The majority of fire weather days in the Triad — and most of the Eastern U.S. — are occurring in springtime.
“You still have a lot of (leaf) litter on the ground,” N.C. State’s Scheller said of spring. “The humidity also tends to be lower and things haven’t greened up yet. Once things really green up, it’s a natural fire barrier.”
As humidity generally rises with the approach of summer, the overall risk of wildfire diminishes until consistently drier air returns in the fall.
A recent example of the vulnerability of nature’s-edge communities in the Southeast was a wildfire that swept through the tourist town of Gatlinburg, Tennessee, on Nov. 28, 2016, leaving 16 people dead and close to 2,500 structures damaged or destroyed.
If the blaze itself – the Smoky Mountains’ worst in a century – wasn’t frightening enough, it came when weather-related fire conditions weren’t even at their worst.
“That wasn’t a huge, long, dry year but you had a short period of really intense dryness,” Scheller said.
So-called flash droughts are another symptom of climate change, as higher temperatures intensify evaporation. Fallen leaves and dormant plants dry out faster in those conditions, creating fuel just waiting for a spark and wind to fan the flames.
“It was really unusual,” Scheller said of the ferocity of the Gatlinburg fire in relation to the conditions at the time.
But wildfire destruction of Appalachian Mountain communities won’t be such a surprise for long, according to predictive modeling by Scheller and researchers based on expected weather trends.
“It’s going to become more common in the future with climate change,” he said. “No doubt about it.”
Humans caused nine out of every 10 wildfires in the U.S. between 2018 and 2022, Climate Central notes in its report.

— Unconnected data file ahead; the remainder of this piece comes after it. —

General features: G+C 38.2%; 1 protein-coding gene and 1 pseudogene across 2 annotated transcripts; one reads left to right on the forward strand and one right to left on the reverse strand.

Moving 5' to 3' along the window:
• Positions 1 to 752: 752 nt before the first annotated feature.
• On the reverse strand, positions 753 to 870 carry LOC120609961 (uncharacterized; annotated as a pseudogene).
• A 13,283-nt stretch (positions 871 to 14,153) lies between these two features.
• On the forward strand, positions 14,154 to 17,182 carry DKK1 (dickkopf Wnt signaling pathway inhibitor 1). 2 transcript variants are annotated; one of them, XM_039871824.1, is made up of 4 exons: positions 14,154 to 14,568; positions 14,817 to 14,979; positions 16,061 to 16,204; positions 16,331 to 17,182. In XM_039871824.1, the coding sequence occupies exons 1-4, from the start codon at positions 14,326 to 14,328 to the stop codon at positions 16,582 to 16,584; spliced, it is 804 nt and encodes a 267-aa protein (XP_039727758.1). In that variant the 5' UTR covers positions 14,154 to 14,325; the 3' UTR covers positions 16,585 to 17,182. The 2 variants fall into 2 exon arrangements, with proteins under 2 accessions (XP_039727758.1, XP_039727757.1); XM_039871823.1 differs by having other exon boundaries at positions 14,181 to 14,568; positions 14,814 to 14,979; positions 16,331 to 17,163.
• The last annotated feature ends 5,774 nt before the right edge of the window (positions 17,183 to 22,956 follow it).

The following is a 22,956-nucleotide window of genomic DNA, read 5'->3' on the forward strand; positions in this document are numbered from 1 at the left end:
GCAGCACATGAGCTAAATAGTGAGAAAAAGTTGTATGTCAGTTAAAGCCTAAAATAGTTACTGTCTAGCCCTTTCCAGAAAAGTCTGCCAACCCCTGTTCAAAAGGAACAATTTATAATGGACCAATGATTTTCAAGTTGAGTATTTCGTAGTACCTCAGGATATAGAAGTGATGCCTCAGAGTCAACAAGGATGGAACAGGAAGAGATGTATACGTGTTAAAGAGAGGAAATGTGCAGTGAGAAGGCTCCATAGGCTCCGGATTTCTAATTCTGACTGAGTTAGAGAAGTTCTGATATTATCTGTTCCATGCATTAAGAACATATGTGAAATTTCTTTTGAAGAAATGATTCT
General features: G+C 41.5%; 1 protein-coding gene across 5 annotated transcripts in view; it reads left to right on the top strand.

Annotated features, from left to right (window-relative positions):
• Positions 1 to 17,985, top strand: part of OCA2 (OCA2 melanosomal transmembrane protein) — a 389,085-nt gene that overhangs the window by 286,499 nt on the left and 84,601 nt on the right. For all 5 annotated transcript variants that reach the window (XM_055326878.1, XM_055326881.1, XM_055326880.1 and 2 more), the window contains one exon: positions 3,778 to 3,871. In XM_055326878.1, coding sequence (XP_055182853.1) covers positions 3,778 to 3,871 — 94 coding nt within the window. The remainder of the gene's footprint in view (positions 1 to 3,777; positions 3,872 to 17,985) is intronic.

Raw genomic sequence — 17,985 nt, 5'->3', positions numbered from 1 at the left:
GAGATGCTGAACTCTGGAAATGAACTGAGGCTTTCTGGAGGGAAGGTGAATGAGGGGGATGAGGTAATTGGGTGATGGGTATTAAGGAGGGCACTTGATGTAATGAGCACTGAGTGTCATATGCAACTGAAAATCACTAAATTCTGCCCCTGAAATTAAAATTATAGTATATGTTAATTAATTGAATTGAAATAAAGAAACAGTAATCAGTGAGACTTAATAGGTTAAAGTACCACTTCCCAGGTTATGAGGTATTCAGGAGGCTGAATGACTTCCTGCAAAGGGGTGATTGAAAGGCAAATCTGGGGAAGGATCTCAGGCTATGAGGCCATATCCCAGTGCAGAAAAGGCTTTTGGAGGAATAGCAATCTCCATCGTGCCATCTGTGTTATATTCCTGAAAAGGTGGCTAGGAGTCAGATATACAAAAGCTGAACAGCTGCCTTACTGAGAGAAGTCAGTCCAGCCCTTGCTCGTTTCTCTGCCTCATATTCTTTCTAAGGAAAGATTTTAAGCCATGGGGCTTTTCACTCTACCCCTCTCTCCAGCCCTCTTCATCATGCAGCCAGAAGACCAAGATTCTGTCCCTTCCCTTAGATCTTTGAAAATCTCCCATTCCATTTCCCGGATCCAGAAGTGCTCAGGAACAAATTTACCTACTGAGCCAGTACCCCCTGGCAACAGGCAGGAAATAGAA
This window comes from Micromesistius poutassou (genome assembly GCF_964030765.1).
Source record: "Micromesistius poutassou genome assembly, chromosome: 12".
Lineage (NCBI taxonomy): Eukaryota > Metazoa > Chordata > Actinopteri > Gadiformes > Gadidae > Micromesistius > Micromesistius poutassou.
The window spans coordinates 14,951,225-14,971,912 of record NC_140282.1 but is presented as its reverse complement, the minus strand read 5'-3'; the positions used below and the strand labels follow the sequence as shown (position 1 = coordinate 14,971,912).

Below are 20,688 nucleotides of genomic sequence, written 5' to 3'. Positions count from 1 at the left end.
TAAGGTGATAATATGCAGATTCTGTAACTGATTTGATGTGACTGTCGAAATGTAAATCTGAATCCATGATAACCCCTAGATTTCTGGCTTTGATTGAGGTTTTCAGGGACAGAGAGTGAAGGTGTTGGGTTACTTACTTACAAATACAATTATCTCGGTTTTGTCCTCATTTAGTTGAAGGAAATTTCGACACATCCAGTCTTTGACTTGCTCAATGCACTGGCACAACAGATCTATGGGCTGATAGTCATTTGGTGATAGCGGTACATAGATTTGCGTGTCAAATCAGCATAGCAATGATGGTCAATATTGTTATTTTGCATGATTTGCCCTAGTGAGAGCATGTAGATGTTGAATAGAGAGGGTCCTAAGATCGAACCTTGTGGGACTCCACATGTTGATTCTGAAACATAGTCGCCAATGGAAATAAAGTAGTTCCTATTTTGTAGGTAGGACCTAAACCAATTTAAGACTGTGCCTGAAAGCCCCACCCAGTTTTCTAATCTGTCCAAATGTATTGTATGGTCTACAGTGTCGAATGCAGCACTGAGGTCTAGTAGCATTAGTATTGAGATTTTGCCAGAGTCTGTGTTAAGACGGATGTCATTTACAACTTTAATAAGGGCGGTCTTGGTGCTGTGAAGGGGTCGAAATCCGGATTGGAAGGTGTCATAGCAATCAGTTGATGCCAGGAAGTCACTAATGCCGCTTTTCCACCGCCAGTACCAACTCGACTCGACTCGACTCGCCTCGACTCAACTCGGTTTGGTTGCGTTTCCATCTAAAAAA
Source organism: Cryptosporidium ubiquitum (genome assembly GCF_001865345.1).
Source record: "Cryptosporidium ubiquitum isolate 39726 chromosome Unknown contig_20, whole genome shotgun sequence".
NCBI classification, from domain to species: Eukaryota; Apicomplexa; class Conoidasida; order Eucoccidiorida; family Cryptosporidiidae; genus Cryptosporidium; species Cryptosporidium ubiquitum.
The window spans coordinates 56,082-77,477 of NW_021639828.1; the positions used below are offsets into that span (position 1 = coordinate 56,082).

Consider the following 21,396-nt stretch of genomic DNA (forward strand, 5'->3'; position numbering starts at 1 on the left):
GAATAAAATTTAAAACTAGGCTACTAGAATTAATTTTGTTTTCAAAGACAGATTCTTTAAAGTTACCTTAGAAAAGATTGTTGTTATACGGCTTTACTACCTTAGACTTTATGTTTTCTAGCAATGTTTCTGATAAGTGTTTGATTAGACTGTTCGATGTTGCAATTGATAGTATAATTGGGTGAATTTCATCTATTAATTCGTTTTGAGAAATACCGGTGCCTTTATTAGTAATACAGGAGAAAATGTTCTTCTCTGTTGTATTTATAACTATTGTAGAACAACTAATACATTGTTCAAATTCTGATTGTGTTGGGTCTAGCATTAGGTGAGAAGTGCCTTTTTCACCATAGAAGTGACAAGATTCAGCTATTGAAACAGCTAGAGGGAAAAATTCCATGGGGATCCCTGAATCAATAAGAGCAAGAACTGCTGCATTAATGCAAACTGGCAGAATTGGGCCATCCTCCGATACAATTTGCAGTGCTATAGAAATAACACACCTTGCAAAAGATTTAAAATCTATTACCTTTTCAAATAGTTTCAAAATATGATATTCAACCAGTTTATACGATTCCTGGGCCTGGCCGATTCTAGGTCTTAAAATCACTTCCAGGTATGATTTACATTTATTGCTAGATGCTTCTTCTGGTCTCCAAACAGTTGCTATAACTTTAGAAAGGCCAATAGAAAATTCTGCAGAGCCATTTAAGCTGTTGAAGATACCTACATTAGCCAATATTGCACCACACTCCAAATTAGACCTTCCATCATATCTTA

That was the case in the Triad’s most-visible fire in recent history.
A week-long blaze consumed more 1,000 acres at Pilot Mountain State Spark after being sparked by a campfire in an unauthorized area on Nov. 27, 2021 — almost five year to the day after the Gatlinburg fire.
There were no injuries or building damage from the Pilot Mountain fire, which was contained inside the park with as many as 80 firefighters working at times and at a cost of more than a half-million dollars.
But there were similarities between the Gatlinburg and Pilot Mountain fires in that they were both in the fall and occurred when the fire risks weren’t at extreme levels — another reminder of the region’s vulnerability.
“Even if the days (around the time of the Pilot Mountain fire) didn’t meet the all criteria for fire weather, as defined by this report, conditions stayed dry and winds picked up,” said Peter Girard, a Climate Central spokesman. “Assuming the conditions at the fire were similar to those at the (PTI) weather station, the weather may well have helped the fire spread.”
Also in November 2021, blaze consumed 40 acres at Sauratown Mountain in Stokes County. Four months later, a fire destroyed 200 acres in Lowgap in Surry County. There also were no injuries or structure damage in those fires.
Continued climate change is expected to lead to more such fires, some of which could threaten homes within wildland urban interface areas, including in the Triad.
“As fire weather becomes more prevalent, there are more days when extreme conditions can blow up small blazes into big ones, or fuel the continued growth of large wildfires,” Climate Central warned
John Deem covers climate change and the environment in the Triad and Northwest North Carolina. His work is funded by a grant from the 1Earth Fund and the Z. Smith Reynolds Foundation.